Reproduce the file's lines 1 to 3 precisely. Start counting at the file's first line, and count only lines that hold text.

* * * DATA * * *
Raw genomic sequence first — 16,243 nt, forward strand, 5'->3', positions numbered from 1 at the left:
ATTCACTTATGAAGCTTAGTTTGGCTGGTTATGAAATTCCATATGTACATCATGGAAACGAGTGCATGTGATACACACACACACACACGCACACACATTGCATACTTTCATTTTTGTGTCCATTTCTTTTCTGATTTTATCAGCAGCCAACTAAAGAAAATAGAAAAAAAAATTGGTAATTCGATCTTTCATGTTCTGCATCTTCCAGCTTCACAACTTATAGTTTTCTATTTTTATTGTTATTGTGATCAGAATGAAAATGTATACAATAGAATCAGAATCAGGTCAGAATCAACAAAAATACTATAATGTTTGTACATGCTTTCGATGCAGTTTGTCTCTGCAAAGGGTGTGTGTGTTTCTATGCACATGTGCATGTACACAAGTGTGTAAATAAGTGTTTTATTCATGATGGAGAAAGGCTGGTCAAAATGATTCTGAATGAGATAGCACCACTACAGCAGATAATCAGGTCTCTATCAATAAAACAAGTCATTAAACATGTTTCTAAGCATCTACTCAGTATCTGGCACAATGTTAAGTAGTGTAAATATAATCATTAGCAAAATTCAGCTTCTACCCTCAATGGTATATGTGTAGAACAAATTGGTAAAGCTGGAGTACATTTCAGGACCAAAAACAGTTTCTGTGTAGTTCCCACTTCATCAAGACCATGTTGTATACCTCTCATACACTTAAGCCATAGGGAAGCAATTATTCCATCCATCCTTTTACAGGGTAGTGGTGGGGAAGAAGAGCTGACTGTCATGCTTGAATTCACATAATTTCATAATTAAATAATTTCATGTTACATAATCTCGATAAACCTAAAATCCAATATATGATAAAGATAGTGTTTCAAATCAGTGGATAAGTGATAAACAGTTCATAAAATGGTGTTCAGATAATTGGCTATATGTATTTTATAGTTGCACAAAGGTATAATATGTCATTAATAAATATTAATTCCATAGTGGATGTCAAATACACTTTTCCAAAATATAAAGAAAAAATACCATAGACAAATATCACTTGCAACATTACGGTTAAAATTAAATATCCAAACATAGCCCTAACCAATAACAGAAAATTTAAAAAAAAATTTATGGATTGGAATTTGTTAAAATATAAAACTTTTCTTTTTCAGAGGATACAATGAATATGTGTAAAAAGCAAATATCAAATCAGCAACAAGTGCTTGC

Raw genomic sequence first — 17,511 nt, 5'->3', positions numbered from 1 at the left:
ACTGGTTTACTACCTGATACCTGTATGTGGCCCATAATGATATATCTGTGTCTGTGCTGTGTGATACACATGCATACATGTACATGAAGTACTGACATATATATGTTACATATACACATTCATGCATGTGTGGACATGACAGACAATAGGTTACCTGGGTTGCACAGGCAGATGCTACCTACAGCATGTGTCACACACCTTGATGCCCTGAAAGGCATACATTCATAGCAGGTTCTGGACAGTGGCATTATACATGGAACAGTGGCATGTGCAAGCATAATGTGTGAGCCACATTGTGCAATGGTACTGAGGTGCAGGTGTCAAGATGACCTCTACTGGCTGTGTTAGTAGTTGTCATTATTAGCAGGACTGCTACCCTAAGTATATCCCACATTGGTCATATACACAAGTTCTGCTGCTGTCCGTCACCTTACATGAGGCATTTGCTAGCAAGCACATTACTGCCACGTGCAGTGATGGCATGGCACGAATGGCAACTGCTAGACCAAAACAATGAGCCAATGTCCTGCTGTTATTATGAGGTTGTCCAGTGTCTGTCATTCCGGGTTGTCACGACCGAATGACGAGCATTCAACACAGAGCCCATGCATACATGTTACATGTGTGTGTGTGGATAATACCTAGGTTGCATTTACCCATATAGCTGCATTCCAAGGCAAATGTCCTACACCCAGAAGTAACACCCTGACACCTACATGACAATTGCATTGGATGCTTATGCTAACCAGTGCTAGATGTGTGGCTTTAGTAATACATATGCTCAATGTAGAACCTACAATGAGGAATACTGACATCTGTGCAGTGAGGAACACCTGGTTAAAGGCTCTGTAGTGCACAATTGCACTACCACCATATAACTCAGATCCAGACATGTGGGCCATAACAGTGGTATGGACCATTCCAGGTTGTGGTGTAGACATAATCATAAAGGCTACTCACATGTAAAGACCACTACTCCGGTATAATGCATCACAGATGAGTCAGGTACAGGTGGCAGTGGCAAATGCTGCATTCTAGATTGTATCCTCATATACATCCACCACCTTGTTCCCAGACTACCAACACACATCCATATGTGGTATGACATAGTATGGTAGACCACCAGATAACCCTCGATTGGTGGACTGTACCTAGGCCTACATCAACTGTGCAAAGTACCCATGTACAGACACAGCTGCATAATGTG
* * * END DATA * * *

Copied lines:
Raw genomic sequence first — 16,243 nt, forward strand, 5'->3', positions numbered from 1 at the left:
ATTCACTTATGAAGCTTAGTTTGGCTGGTTATGAAATTCCATATGTACATCATGGAAACGAGTGCATGTGATACACACACACACACACGCACACACATTGCATACTTTCATTTTTGTGTCCATTTCTTTTCTGATTTTATCAGCAGCCAACTAAAGAAAATAGAAAAAAAAATTGGTAATTCGATCTTTCATGTTCTGCATCTTCCAGCTTCACAACTTATAGTTTTCTATTTTTATTGTTATTGTGATCAGAATGAAAATGTATACAATAGAATCAGAATCAGGTCAGAATCAACAAAAATACTATAATGTTTGTACATGCTTTCGATGCAGTTTGTCTCTGCAAAGGGTGTGTGTGTTTCTATGCACATGTGCATGTACACAAGTGTGTAAATAAGTGTTTTATTCATGATGGAGAAAGGCTGGTCAAAATGATTCTGAATGAGATAGCACCACTACAGCAGATAATCAGGTCTCTATCAATAAAACAAGTCATTAAACATGTTTCTAAGCATCTACTCAGTATCTGGCACAATGTTAAGTAGTGTAAATATAATCATTAGCAAAATTCAGCTTCTACCCTCAATGGTATATGTGTAGAACAAATTGGTAAAGCTGGAGTACATTTCAGGACCAAAAACAGTTTCTGTGTAGTTCCCACTTCATCAAGACCATGTTGTATACCTCTCATACACTTAAGCCATAGGGAAGCAATTATTCCATCCATCCTTTTACAGGGTAGTGGTGGGGAAGAAGAGCTGACTGTCATGCTTGAATTCACATAATTTCATAATTAAATAATTTCATGTTACATAATCTCGATAAACCTAAAATCCAATATATGATAAAGATAGTGTTTCAAATCAGTGGATAAGTGATAAACAGTTCATAAAATGGTGTTCAGATAATTGGCTATATGTATTTTATAGTTGCACAAAGGTATAATATGTCATTAATAAATATTAATTCCATAGTGGATGTCAAATACACTTTTCCAAAATATAAAGAAAAAATACCATAGACAAATATCACTTGCAACATTACGGTTAAAATTAAATATCCAAACATAGCCCTAACCAATAACAGAAAATTTAAAAAAAAATTTATGGATTGGAATTTGTTAAAATATAAAACTTTTCTTTTTCAGAGGATACAATGAATATGTGTAAAAAGCAAATATCAAATCAGCAACAAGTGCTTGC

Raw genomic sequence first — 17,511 nt, 5'->3', positions numbered from 1 at the left: